On 1 February Lt. j.g. Dieter Dengler, part of a four plane division, was flying a combat mission over Laos. As the group neared their assigned target, they received a distress call from a flight of VA-115 “Spads” off USS Kitty Hawk (CVA-64). A pilot from VA-115 had been downed by anti-aircraft fire and Lt. j.g. Dengler and his fellow pilots of VA-145 were to provide protective cover until SAR forces could arrive. The pilots of VA-145 dropped their ordnance on target and flew towards the downed aircraft from VA-115 when Lt. j.g. Dengler failed to report off target.  Radio contact could not be established and while SAR procedures had immediately been implemented, no sign of Lt. j.g. Dengler was found. It was not until the second day of search and rescue that his crashed Skyraider was spotted. Dengler had been captured by Pathet Lao soldiers, who tortured him and attempted to make him sign a statement against the United States which he refused. After five months of debilitating imprisonment, Dengler and a group of other prisoners, which included two Americans, former Air Force SSgt. Eugene DeBruin, and Air Force Capt. Duane W. Martin, escaped into the jungle. During their trek to Thailand, Capt. Martin was assaulted and killed by a Laotian villager in front of Lt. j.g. Dengler, while Eugene DeBruin and another prisoner separated from the group and were never seen again. After 23 days in the jungle, in which time Dengler dropped to just 90 lbs., he was finally spotted and rescued on 20 July by a flight of Air Force Skyraiders from the 1st Air Commando Squadron. After a small contingent of Navy SEALs conducted a snatch-and-grab of Dengler from an Air Force base where he was to be debriefed about his time as a prisoner of war, he was returned to a celebration held in his honor aboard Ranger on 21 July.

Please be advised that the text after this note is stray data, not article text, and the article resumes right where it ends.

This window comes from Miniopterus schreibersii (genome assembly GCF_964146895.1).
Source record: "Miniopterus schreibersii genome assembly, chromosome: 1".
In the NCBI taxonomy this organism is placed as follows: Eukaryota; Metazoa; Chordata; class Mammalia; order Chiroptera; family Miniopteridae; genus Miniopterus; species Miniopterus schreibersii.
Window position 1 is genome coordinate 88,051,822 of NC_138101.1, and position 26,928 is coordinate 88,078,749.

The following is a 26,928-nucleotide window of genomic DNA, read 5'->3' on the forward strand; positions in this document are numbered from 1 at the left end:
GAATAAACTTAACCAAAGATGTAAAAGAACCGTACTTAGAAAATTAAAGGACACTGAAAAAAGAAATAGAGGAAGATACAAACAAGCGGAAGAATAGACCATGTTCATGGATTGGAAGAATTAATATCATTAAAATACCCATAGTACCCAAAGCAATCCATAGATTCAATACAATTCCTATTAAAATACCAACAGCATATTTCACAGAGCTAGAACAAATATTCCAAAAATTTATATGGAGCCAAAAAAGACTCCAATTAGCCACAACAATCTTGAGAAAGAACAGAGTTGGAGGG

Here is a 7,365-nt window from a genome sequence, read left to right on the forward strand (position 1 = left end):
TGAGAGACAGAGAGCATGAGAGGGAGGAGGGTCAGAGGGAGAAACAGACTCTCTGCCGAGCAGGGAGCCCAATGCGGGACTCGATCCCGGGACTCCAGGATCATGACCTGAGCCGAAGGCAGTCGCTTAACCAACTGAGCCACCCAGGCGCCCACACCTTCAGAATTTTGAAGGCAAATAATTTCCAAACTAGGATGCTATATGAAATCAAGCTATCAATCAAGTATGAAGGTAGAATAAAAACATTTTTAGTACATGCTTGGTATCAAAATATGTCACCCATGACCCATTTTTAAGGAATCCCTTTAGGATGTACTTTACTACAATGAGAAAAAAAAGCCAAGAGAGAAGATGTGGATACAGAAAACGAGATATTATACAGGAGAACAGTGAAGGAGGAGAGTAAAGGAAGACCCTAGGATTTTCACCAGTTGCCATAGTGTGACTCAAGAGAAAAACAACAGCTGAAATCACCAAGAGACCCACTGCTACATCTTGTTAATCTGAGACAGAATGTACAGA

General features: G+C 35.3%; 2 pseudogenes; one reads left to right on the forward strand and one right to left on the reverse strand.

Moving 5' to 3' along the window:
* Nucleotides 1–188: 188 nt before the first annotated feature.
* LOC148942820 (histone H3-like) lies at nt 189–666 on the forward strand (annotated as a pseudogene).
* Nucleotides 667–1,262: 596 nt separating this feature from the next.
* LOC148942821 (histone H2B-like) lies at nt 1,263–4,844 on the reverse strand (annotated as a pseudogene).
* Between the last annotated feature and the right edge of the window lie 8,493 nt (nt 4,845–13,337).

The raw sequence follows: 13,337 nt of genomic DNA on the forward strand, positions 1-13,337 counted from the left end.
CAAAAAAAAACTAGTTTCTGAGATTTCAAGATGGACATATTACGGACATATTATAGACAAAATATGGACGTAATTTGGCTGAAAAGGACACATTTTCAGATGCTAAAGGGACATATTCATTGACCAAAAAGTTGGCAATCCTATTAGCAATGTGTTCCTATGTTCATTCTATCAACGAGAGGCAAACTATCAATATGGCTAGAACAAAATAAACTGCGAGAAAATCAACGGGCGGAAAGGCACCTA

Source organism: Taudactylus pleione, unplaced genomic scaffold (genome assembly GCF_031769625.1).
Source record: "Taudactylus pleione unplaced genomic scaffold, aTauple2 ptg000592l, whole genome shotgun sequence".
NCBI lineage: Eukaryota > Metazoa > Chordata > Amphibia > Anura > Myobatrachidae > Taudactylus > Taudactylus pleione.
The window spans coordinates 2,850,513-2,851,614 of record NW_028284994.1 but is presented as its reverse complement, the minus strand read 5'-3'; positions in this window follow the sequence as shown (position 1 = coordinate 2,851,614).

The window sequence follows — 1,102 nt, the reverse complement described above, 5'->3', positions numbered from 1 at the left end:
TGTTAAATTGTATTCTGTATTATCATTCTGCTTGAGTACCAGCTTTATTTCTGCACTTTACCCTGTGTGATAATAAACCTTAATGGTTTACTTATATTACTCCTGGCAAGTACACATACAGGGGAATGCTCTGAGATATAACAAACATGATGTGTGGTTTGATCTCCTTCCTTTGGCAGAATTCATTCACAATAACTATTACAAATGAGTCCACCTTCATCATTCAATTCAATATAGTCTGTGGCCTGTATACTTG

On the afternoon of 10 February, Lt. Gary L. Hopps was killed while engaged in a bombing run over his primary target as part of a three-man flight in the skies above North Vietnam. It was suspected that his Skyraider was hit by anti-aircraft fire, fell into a dive, and collided with the ground at high speed, killing Lt. Hopps instantly. Memorial services for Lt. Hopps were held aboard ship on 12 February while Ranger was enroute to Subic Bay, Philippines.